John Derbyshire, journalist, author, and math aficionado, is also the resident skeptic among contributors to National Review. The influential magazine of conservative commentary has a strong Catholic tradition and most of the writers today are believers of some stripe. Not Derbyshire, who once entertained a genial affection for his native Anglican faith, but has grown militantly materialist in the last few years. He accuses Christianity of being anti-science. Why? Most religions make supernatural claims, but Christianity establishes itself on a "historical" event that defies reality, namely the incarnation. We are asked to believe that a human female was impregnated by a non-human spirit and gave birth to a God-man. How ridiculous is that?
Derbyshire feels insulted. But the feeling is misplaced; God has always given humanity much greater honor than we tend to give ourselves.
First, by creation. We are made "a little lower than the angels and crowned with glory and honor," according to one who should know. "If the universe is only all we have so far seen, we are its great marvel," writes the novelist Marilynn Robinson: man the namer, the contemplator, the recorder. Even greater than the rings of Saturn or the vast swirl of Andromeda, perhaps, is our capacity to marvel at them. The Creator has complimented us with the gift of thinking beyond ourselves. But without God to think about, we degenerate into man the consumer, the complainer, the victim, whining over slights and fighting over merchandise.
Second, by incarnation. Jesus' spiritual being was made physical by the same Spirit who brooded over the waters before creation, in much the same way: "The Holy Spirit will come upon you, and the power of the Most High will overshadow you" (Luke 1:35). Though an unbelievable condescension (literally unbelievable for some, like Derbyshire), our Lord considered it no shame to knit Himself into the creation He designed and blessed. "Good is the flesh that the Word has become," writes hymnist Brian Wren-"Good is the body, for good and for God."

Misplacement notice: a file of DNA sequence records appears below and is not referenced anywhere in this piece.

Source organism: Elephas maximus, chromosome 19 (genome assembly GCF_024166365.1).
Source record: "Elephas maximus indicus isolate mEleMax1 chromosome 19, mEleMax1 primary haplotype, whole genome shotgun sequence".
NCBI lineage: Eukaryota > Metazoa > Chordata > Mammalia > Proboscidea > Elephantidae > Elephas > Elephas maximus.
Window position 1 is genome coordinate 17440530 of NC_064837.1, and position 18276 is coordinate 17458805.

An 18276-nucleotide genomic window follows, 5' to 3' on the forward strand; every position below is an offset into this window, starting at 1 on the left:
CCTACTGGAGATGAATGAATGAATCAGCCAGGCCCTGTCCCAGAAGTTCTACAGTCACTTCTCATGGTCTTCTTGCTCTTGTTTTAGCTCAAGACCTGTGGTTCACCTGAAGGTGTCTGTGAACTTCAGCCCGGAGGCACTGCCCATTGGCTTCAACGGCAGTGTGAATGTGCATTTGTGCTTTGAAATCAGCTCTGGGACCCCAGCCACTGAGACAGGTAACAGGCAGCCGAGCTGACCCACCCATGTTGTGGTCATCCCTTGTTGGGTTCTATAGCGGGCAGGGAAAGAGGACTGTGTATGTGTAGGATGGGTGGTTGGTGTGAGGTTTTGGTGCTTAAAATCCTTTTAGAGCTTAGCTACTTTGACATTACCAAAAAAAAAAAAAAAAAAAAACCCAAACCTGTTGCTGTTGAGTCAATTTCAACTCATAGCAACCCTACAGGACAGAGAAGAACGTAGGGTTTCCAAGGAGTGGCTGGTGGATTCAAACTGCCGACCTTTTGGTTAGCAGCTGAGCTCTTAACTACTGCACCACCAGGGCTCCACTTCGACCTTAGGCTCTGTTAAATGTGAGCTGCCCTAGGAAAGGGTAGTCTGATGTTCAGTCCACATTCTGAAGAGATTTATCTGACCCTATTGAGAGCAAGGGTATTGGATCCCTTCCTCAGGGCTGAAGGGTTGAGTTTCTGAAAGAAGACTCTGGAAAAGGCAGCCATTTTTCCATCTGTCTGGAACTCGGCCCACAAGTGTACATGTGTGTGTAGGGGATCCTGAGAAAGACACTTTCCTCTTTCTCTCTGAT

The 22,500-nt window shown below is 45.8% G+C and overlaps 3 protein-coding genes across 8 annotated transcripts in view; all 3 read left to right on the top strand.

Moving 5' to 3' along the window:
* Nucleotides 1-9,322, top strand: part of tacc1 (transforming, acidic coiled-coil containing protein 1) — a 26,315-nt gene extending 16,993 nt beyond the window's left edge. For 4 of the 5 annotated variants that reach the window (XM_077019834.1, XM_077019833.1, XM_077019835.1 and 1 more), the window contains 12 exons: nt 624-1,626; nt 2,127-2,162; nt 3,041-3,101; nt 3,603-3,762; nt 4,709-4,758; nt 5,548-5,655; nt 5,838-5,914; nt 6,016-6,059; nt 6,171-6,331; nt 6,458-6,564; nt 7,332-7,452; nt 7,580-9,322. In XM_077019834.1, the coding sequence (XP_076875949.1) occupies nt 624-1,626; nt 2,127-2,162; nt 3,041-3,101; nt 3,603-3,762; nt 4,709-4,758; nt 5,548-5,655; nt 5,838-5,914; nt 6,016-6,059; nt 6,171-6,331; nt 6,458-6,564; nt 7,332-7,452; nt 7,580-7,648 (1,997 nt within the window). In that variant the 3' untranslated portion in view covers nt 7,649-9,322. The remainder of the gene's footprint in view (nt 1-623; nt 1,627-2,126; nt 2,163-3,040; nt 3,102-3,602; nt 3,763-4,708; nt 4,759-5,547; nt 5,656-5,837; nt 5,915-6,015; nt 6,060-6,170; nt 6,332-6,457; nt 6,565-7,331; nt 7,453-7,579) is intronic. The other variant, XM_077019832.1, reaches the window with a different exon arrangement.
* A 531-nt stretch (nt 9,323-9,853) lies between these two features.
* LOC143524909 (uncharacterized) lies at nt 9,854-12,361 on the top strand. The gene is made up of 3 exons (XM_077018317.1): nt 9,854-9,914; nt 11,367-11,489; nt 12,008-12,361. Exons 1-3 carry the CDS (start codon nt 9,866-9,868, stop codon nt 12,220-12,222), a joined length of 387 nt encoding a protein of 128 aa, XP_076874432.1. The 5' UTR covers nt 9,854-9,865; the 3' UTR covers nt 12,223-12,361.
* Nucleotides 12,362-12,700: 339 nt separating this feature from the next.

Third, by resurrection. As Christ's physical body snapped the bonds of death, His spiritual life blooms and multiplies. Follow the reasoning, says Paul: "If the Spirit of Him who raised Jesus from the dead dwells in you, He who raised Christ Jesus from the dead will also give life to your mortal bodies through His Spirit who dwells in you" (Romans 8:11). I am born into eternity as Jesus was born into time. That same Spirit-the brooder, the over-shadower-is now at work in me, leavening this flesh that, without Him, would be consumed by aches and pains and the minutiae of getting through each day.
Not scientific, but hardly anti-science. It's rather beyond science, in the realm of the unknowable. We know how life proceeds and how it ends, how growth occurs, how strength declines, how breath leaves the body and the body decays. But we don't know how life began and we don't know the force that holds all its tiny components together. For all our discoveries and advances over 6,000 years, something stubbornly stays hidden. They are penumbra; life itself eludes us.
Our world is distressed: Peace is no sooner shakily established in one place than war breaks out in another, refugees wander through hostile places seeking rest, orphans starve for food and love, the image of God is routinely hacked and neglected and exploited and debased.
But hovering over the face of the deep is the Animator, who once made and now invisibly remakes, everywhere, all the time. Who does us greater honor than we do ourselves. Resurrection is the pulse of a world always tottering on the edge of extinction. Things get worse as they get better; entropy is the rule but renewal is the game-changer. In the bleakness of winter is born the hope of eternal spring. What's really going on? We don't know-but then, we do.
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